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John Jackson v. Michael J. Astrue


March 25, 2011



Plaintiff seeks judicial review of a final decision of the Commissioner of Social Security ("Commissioner") denying his application for Supplemental Security Income ("SSI") under Title XVI of the Social Security Act. For the reasons discussed below, the court grants defendant's motion for summary judgment and denies plaintiff's motion for summary judgment.


Plaintiff formally applied for SSI on August 19, 2004. Administrative Record ("AR") 19. His application alleged that he had been disabled since August 31, 2004. Id. The application was denied initially and upon reconsideration, and plaintiff requested an administrative hearing. Id. On January 12, 2007, a hearing was held before administrative law judge ("ALJ") Steven D. Slahta. Id. Plaintiff was represented by counsel and testified at the hearing, along with vocational expert William R. Harvey. Id.

The ALJ issued a decision on March 29, 2007, finding that plaintiff was not disabled.*fn1 Id. at 19-30. The ALJ made the following specific findings:

1. The claimant has not engaged in substantial gainful activity since August 31, 2004, the alleged onset date (20 CFR 416.920(b) and 416.971 et seq.).

2. The claimant has the following severe combination of impairments: mild degenerative joint disease of the thoracic and lumbar spine, chronic obstructive pulmonary disease, anxiety disorder, and is status post right hip replacement secondary to remote history of avascular necrosis (20 CFR 416.920(c)). ...

3. The claimant does not have an impairment or combination of impairments that meets or medically equals one of the listed impairments in 20 CFR Part 404, Subpart P, Appendix 1 (20 CFR 416.920(d), 416.925 and 416.926). ...

4. The undersigned finds that, giving the claimant generous benefit of the doubt for hip and leg pain, along with symptoms of anxiety, the claimant retains the residual functional capacity to perform the exertional demands of sedentary work, or work which requires maximum occasional lifting of ten pounds, and standing or walking no more than 2 hours per day. Most sedentary jobs are performed while seated, and those performed in the seated position often require the worker to operate hand or leg controls (20 C.F.R. §§404.1567 and 416.967). The evidence supports a finding the claimant is not able to lift and carry more than 10 pounds on a frequent or occasional basis, and cannot stand or walk more than 2 hours per day.

The claimant's capacity for sedentary [work] is diminished by significant non-exertional limitations which make it difficult to sit for prolonged periods. Claimant must be allowed to alternately sit or stand, at will. Claimant must avoid working near hazardous machinery, at heights, or in exposure to temperature extremes. Claimant has occasional limitations for climbing (stairs), balancing, stooping, crouching, bending, crawling, and kneeling. Due to symptoms of chronic pain, mild anxiety, and claimant's limited education, the claimant is limited to performing only entry-level, unskilled, simple, and repetitive 1 or 2 step work tasks, in a low-stress environment, where he works with "things" rather than people.

The claimant has the following degree of limitation in the broad areas of functioning set out in the disability regulations for evaluating mental disorders and in the mental disorders listings in 20 CFR, Part 404, Subpart P, Appendix 1: mild restriction of activities of daily living; mild to moderate difficulties in maintaining social functioning; mild difficulties in maintaining concentration, persistence or pace; and no episodes of decompensation. ...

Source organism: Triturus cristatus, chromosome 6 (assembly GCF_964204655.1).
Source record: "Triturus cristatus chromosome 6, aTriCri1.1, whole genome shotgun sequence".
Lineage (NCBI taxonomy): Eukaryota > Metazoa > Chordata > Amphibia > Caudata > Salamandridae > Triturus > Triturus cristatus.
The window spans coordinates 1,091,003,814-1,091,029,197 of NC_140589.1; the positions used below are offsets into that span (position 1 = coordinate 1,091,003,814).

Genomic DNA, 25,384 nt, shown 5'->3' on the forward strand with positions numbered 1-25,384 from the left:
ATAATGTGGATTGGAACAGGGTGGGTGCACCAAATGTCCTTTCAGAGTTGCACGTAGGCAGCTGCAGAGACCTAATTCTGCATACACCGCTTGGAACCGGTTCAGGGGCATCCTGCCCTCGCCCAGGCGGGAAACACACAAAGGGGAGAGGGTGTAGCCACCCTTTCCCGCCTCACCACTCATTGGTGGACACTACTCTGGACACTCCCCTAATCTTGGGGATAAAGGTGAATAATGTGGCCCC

5. The claimant is unable to perform any past relevant work (20 CFR 416.965). ...

6. The claimant was born on September 4, 1961 and was 42 years old, which is defined as a younger individual age 18-44, on the date the application was filed (20 CFR 416.963).

7. The claimant has a limited 9th grade education and is able to communicate in English (20 CFR 416.964).

8. Transferability of job skills is not material to the determination of disability because using the Medical-Vocational Rules as a framework supports a finding that the claimant is "not disabled," whether or not the claimant has transferable job skills (See SSR 82-41 and 20 CFR Part 404, Subpart P, Appendix 2).

9. Considering the claimant's age, education, work experience, and residual functional capacity, there are jobs that exist in significant numbers in the national economy that the claimant can perform (20 CFR 416.960(c) and 416.966). ...

10. The claimant has not been under a disability, as defined in the Social Security Act, since August 18, 2004, the date the application was filed (20 CFR 416.920(g)).Id. at 19-30.

Plaintiff requested that the Appeals Council review the ALJ's decision. However, on August 4, 2009, the Appeals Council denied review, leaving the ALJ's decision as the "final decision of the Commissioner of Social Security." Id. at 5-8.


The Commissioner's decision that a claimant is not disabled will be upheld if the findings of fact are supported by substantial evidence in the record and the proper legal standards were applied. Schneider v. Comm'r of the Soc. Sec. Admin., 223 F.3d 968, 973 (9th Cir. 2000); Morgan v. Comm'r of the Soc. Sec. Admin., 169 F.3d 595, 599 (9th Cir. 1999); Tackett v. Apfel, 180 F.3d 1094, 1097 (9th Cir. 1999).

The findings of the Commissioner as to any fact, if supported by substantial evidence, are conclusive. See Miller v. Heckler, 770 F.2d 845, 847 (9th Cir. 1985). Substantial evidence is more than a mere scintilla, but less than a preponderance. Saelee v. Chater, 94 F.3d 520, 521 (9th Cir. 1996). "'It means such evidence as a reasonable mind might accept as adequate to support a conclusion.'" Richardson v. Perales, 402 U.S. 389, 401 (1971) (quoting Consol. Edison Co. v. N.L.R.B., 305 U.S. 197, 229 (1938)).